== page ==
Tom Stieghorst
Tom Stieghorst

Cruise lines are increasingly funding their own ports rather than waiting for the countries and destinations to take on the projects, as two recent examples demonstrate.

In the Dominican Republic, Carnival Corp. is getting ready to open an $85 million port on the country’s north coast, where it will shoulder the cost of construction along with a local partner.

And closer to home, Royal Caribbean Cruises Ltd. is negotiating to build a terminal at PortMiami in which it will invest in excess of $100 million, according to a Miami-Dade County document.

Among the factors driving the change is the improved financial capability of the cruise lines and the diminished or continued incapacity of local jurisdictions to fund such projects.

The Dominican Republic, like much of the Caribbean, has more financial needs than resources. Its government is in the midst of a national campaign to raise education from 2% of the national budget to 4%.

To get a new Dominican port built, Carnival stepped in and basically created it. Amber Cove will be the most expensive private port project to date in the region.

PortMiami, as noted in the county document, has taken on several large financings in the past two years in the range of $585 million.

“While it may have been possible to undertake port-backed financing for this cruise terminal, PortMiami is heavily leveraged and prefers to take on a private partner for this project,” the document said.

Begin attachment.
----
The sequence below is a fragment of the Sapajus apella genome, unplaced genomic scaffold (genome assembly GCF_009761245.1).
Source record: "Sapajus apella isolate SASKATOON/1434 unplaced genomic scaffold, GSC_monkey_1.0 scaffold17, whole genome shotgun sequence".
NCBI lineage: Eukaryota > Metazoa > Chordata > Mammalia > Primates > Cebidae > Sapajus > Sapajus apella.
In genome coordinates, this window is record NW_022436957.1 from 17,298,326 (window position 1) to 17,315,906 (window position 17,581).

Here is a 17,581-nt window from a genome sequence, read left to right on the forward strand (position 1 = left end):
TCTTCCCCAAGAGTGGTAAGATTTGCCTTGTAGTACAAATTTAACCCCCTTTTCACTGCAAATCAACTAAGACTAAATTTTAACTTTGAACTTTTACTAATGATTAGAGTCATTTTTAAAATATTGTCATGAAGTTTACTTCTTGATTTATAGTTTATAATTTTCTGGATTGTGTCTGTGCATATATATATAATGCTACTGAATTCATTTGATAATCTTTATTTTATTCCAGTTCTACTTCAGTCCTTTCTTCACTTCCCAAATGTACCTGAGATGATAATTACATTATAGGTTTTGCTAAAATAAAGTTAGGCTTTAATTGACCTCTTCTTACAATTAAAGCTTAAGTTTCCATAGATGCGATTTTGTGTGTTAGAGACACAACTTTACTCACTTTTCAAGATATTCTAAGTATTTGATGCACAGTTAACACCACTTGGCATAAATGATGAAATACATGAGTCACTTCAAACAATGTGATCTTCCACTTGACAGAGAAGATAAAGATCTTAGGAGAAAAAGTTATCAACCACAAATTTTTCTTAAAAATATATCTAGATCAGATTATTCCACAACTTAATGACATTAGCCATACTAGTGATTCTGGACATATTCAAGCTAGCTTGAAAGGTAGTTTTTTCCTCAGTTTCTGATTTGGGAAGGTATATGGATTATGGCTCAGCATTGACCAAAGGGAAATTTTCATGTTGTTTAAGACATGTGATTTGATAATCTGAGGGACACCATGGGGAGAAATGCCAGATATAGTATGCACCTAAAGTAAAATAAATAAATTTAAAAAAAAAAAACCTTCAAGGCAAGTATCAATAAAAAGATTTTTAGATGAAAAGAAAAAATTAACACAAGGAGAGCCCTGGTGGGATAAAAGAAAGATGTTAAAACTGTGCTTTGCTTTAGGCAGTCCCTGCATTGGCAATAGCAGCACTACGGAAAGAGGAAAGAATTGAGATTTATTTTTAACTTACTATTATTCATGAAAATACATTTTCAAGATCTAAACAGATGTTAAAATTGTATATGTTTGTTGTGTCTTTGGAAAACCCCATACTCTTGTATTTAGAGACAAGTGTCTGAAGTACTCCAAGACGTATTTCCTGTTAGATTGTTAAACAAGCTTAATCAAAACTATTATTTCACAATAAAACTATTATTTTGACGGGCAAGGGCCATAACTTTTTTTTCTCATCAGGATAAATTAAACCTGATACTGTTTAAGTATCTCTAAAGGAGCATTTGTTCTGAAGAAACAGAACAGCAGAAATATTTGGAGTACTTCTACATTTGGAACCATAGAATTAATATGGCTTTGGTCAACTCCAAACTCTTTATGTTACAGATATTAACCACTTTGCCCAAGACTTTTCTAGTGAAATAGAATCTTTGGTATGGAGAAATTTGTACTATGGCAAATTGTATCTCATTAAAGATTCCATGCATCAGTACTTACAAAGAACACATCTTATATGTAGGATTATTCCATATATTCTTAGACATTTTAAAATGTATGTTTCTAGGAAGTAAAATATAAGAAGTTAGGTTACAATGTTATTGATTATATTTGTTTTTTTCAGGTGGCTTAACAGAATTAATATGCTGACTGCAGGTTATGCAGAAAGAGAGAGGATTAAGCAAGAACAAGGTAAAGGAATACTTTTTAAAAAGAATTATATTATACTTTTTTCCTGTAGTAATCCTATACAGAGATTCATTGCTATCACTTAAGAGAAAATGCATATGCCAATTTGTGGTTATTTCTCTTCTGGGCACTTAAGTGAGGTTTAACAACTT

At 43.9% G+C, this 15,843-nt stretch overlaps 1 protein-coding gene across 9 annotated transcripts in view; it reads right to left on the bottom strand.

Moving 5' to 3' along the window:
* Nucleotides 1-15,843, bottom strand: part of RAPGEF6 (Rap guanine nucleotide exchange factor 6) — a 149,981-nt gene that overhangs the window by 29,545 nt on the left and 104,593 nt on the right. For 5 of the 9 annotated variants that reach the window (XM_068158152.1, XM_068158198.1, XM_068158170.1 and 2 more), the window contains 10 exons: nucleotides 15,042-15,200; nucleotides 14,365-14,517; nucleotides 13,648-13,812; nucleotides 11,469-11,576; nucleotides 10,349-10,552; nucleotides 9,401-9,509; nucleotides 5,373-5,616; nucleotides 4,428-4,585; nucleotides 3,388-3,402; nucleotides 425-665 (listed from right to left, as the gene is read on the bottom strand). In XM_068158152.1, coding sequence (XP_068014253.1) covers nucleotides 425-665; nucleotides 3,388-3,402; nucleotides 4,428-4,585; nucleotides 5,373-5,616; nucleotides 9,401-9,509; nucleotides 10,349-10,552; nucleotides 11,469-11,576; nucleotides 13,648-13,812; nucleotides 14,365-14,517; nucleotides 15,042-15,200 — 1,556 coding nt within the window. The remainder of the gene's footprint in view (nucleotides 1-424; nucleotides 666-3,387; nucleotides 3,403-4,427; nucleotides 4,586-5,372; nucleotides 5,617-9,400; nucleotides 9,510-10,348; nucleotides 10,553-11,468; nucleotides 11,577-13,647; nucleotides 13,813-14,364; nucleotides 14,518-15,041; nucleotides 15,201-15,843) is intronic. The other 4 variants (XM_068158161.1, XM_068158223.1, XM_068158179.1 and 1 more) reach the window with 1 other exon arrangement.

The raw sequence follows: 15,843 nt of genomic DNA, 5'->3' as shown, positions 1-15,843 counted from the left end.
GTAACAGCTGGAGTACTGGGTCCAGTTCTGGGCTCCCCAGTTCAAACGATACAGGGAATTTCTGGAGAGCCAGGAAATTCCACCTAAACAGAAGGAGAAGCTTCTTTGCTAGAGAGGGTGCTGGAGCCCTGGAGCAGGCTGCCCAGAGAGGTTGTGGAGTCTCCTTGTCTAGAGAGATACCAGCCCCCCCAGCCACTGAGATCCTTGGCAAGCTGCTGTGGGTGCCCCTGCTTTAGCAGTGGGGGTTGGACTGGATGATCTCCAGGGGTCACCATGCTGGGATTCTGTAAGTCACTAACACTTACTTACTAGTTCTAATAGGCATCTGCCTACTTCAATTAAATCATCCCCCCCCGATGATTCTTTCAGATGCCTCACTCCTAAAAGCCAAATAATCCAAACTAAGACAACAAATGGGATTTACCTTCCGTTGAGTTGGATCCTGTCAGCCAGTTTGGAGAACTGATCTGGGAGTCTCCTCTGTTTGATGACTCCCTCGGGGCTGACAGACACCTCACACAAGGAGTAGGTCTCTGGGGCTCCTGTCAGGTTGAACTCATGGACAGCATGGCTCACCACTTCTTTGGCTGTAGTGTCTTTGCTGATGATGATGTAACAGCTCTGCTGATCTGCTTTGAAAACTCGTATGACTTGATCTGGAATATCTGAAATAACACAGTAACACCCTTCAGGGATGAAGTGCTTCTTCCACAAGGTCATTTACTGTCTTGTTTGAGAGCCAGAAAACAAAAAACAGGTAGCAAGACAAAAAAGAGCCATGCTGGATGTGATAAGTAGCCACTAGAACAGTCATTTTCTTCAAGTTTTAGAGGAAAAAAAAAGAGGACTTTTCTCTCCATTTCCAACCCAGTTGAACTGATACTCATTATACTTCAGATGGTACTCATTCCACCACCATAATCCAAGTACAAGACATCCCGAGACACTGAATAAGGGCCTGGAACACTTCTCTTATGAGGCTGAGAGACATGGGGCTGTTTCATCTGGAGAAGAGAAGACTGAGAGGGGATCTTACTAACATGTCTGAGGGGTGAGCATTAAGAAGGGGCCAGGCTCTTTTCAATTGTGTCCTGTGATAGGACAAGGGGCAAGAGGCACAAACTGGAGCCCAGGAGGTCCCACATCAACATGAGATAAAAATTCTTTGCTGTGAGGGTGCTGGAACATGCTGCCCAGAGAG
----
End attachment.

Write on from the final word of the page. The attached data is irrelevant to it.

Royal Caribbean will bear the full construction cost for the terminal, parking garage, ancillary facilities and any bulkhead work. The port will pay for environmental testing and remediation, if needed, provision of utilities and channel dredging.

Royal can bring in partners to help with financing. The county will require it to maintain a 20% ownership stake, however.

As the owner, Royal will pay rent to the county and gets to control the terminal. Although use of the terminal by non-RCCL cruise lines is at the county’s discretion, Royal has preferential berthing rights.

Of course, the cruise lines are financing projects that are going to be around for their benefit for a long time. Amber Cove will be heavily used by Carnival for decades, barring an act of God or revolution.

And Royal’s understanding with the port calls for a 20-year lease with four optional 10-year extensions. After that, 60 years from now, the project reverts to the county.

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